Though I prefer to eat blueberries by the handful on the way home from the farm, jam is the perfect way to preserve the fruits. Spoon the jam onto toast, pancakes, ice cream and anything else that could use a dollop of summer sweetness.

Blackberries grown at farm

Blackberries grown at farm


When to head to the farm: June – September

Blackberry brambles are sharp – I learned this the hard way as a child. Instruct the kids to be careful when picking to avoid cuts and scratches. Blackberries are easy candidates for freezing; if you’ve got the space, spread the blackberries out evenly on a baking sheet and freeze them before storing them in gallon bags. This will prevent them from sticking together when you’re ready to use them.

What to make: Cobbler

Mixed Berry Cobbler

Mixed Berry Cobbler

Make a delicious mixed berry and mint cobbler breakfast for holiday guests.

Photo by: 092026005024


Cobblers are pies’ free-wheeling, hippie cousin. They're super easy to make and with fresh berries from the farm, the flavor is top-notch. Don’t forget to top it off with a scoop of ice cream.

Avalon Pride is Resistant to Frost Damage

Avalon Pride is Resistant to Frost Damage

Avalon Pride is the first peach leaf curl resistant variety. It bears pretty pink flowers followed by large, deliciously juicy fruits from early August. Tree is very productive and less susceptible to frost damage.

©2012, Dorling Kindersley Limited

2012, Dorling Kindersley Limited


When to head to the farm: June – September

In most states, peaches are at their best in July. Store unripe peaches at room temperature, then refrigerate. Impatient? Place the peaches in a paper bag to speed things up.

What to make: Grilled Peaches

Grilled Peach Ice Cream

Grilled Peach Ice Cream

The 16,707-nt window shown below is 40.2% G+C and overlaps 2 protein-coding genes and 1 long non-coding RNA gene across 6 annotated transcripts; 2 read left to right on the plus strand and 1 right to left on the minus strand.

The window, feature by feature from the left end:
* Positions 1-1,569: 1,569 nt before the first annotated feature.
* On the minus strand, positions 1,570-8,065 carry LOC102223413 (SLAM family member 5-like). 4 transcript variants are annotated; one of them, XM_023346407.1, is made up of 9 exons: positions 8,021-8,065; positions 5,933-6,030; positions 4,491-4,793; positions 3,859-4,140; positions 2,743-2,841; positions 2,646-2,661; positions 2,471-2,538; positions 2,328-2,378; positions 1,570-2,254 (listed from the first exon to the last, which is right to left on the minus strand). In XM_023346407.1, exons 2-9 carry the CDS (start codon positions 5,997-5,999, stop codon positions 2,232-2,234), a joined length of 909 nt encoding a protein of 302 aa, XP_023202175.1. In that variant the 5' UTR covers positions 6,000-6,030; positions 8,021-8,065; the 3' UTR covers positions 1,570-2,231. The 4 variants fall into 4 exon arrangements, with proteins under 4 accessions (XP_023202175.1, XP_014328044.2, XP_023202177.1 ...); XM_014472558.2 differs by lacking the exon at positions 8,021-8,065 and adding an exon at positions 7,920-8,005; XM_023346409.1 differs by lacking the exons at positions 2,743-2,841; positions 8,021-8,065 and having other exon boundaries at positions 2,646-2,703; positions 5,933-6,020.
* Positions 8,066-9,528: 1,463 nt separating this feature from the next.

Grilled Peach Ice Cream

Trust me on this one. Peaches can hold their own on a hot grill, and their sweet flavor intensifies. Serve them up with chicken, eat them with a sprinkle of cinnamon-sugar or make ice cream.

Apples in Crates at Orchard

Apples in Crates at Orchard

Head out to a local orchard to enjoy apple picking on a crisp fall day. You may not want a peck, but once you discover that apples tucked in a refrigerator drawer last for weeks, you may want to pick more apples than you need for fresh eating and preserving. Many orchards also sell seconds, blemished fruits that are ideal for sauce or crumble. Snatch these up at a discount price and focus your picking efforts on picture-perfect apples for fresh eating.

Photo by: New York Apple Country

New York Apple Country


When to head to the farm: July – November

Though most consider apple picking a fall activity, in many states apple trees begin producing fruit as early as late July. Store apples in the fridge or in a cool, dark location.

What to make: Apple Cider Donuts

Apple cider doughnuts are a fall favorite.

Apple cider doughnuts are a fall favorite.

You’ll want to make a couple batches of these. They will disappear. Fast. Learn how to make your own apple cider first, then start baking.

Some more things to keep in mind before you get in the car:

  • Always call your local farm to see what’s in season and whether fruits are available. If a pick-your-own farm has a busy week or morning, it may close to allow time for fruits to ripen again.
  • Go early in the season rather than later so you don’t miss out on your favorite summer fruits. Plus, you’ll avoid peak season crowds.
  • Don’t forget sunscreen, water and comfortable shoes.
  • You probably will see a critter or two while picking. Birds love berries, too!
  • Don’t be afraid to reach deep to get fruits tucked away on the undersides of branches.
  • Some farms provide buckets to put your fruits in, others expect you to bring your own. Check first.
  • Every farm doesn’t have a card reader. Bring cash.